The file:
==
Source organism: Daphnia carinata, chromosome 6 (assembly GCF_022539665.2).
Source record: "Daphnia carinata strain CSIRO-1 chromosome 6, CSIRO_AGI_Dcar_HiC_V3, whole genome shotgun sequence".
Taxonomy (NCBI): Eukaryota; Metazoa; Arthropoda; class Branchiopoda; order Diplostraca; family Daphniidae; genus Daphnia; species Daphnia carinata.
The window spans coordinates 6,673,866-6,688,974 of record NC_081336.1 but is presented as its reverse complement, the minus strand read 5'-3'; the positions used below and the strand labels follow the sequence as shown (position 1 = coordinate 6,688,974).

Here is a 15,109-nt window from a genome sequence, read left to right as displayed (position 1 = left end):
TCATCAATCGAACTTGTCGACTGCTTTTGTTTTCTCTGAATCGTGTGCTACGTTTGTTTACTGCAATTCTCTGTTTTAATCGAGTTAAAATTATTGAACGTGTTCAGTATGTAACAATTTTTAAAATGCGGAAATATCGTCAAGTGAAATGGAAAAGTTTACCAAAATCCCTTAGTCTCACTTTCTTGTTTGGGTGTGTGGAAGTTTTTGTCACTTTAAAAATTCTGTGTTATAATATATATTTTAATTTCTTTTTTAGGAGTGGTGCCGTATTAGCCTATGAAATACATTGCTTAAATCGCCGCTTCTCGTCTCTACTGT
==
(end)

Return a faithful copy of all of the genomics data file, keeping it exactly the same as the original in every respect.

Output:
Source organism: Daphnia carinata, chromosome 6 (assembly GCF_022539665.2).
Source record: "Daphnia carinata strain CSIRO-1 chromosome 6, CSIRO_AGI_Dcar_HiC_V3, whole genome shotgun sequence".
Taxonomy (NCBI): Eukaryota; Metazoa; Arthropoda; class Branchiopoda; order Diplostraca; family Daphniidae; genus Daphnia; species Daphnia carinata.
The window spans coordinates 6,673,866-6,688,974 of record NC_081336.1 but is presented as its reverse complement, the minus strand read 5'-3'; the positions used below and the strand labels follow the sequence as shown (position 1 = coordinate 6,688,974).

Here is a 15,109-nt window from a genome sequence, read left to right as displayed (position 1 = left end):
TCATCAATCGAACTTGTCGACTGCTTTTGTTTTCTCTGAATCGTGTGCTACGTTTGTTTACTGCAATTCTCTGTTTTAATCGAGTTAAAATTATTGAACGTGTTCAGTATGTAACAATTTTTAAAATGCGGAAATATCGTCAAGTGAAATGGAAAAGTTTACCAAAATCCCTTAGTCTCACTTTCTTGTTTGGGTGTGTGGAAGTTTTTGTCACTTTAAAAATTCTGTGTTATAATATATATTTTAATTTCTTTTTTAGGAGTGGTGCCGTATTAGCCTATGAAATACATTGCTTAAATCGCCGCTTCTCGTCTCTACTGT